I've just been reading Charles Colson's book "Restorative Justice", which is a thoughtful book on the penal system and origins/solutions to crime. Interestingly, he critiques both right and left for failing to properly deal with crime. The Right have seen harsh sentencing/incarceration as a solution to crime. But Colson argues that this approach views crime as a rational choice based on estimates of future happiness/displeasure (i.e. threat of imprisonment deters crime). He argues that this is basically utilitarianism and that it's shown to be inadequate by the re-incarceration rates (70-80%). It fails to understand the real issue of personal sin and evil that lies behind crime. The Left, on the other hand, externalize the causes of crime into social ills - poverty, racism, mental imbalance. They thus rob the individual of moral responsibility and view crime as a sickness. Incarceration here is for the purpose of rehabilitation. He quotes CS Lewis's famous essay on how this ultimately leads to tyranny. The similarity, however, between Right and Left in their view of crime is that we have to build more prisons! To what extent this is true now, I am unsure, but it has been the case historically.
I think Colson's critique is good and interesting, but it also left me dissatisfied. For, even the notion of sin is not really a sufficient explanation of crime. It explains evil in general, but not crime in the particular. The burning question is: why do some people sin in these ways? What leads some people to kill and others not to? Given that we're all sinners, why does our sin look different? It seems to me that a whole number of explanations have to be used in this scenario, but social evil is probably the most significant. The less educated, the poor, ethnic minorities are all over-represented in prisons. This must be connected to certain social factors. While I think that externalizing the cause of crime is wrong, social/psychological factors are undoubtedly an important context for the origins of certain kinds of crime. External, social factors do not make me a sinner, but they may serve to exacerbate my sin in certain directions.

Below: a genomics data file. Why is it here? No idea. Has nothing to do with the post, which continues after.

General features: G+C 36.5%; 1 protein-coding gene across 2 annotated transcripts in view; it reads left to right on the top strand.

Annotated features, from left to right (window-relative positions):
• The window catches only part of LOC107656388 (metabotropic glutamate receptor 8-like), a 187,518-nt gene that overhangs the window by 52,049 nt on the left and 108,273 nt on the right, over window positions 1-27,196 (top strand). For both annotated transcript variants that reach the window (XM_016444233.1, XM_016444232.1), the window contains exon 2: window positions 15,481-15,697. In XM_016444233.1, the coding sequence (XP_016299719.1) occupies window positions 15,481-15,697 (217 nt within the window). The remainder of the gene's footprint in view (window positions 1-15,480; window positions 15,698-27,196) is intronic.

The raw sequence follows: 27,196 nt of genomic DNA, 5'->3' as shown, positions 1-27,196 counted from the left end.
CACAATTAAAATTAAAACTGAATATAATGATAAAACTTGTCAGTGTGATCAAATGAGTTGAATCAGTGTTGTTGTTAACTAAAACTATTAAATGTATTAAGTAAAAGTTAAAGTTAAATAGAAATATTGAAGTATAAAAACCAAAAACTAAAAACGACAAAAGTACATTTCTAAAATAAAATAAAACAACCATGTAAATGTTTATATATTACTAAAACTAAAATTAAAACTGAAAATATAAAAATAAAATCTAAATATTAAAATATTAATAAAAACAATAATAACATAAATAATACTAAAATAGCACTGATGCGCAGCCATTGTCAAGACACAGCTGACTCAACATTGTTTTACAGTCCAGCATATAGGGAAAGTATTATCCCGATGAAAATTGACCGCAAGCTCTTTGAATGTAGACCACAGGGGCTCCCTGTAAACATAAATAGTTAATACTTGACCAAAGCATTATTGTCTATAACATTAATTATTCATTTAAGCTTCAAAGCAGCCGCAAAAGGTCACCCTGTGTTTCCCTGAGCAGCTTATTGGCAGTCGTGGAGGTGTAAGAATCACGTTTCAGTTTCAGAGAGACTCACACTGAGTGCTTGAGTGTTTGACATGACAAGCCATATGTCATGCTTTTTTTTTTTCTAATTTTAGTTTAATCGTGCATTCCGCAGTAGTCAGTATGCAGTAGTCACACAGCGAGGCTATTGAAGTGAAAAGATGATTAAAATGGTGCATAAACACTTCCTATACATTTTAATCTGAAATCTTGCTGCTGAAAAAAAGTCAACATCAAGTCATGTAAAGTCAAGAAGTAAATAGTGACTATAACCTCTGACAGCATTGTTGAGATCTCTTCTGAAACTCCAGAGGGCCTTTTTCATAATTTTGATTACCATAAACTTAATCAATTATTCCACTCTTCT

Some of the problem with Colson's reasoning, in my opinion, has to do with the common understandings of sin as only a personal, individual thing - and not also a social thing. But surely, theologically, we can say 3 things simultaneously: 1. I am sinner responsible for myself 2. I am sinned against as a victim 3. I participate in a whole number of social sins (e.g. environmental destruction) that cannot be easily reduced to my individual decisions. The person that I am is wrapped up with all these different levels of sin. So, any analysis will need to maintain all of them at the same time or it will fail to deal with Biblical, psychological and social realities. Thus, any explanation of crime must take seriously every one of these levels of sin and not simply reduce crime to an issue of personal evil and corruption. It would be interesting, for example, to look at how the OT ideas of corporate responsibility for an individual's sin was reflected in the way the community dealt with. Justice should, therefore, take into account the whole context of someone's life and not reduce it to one thing.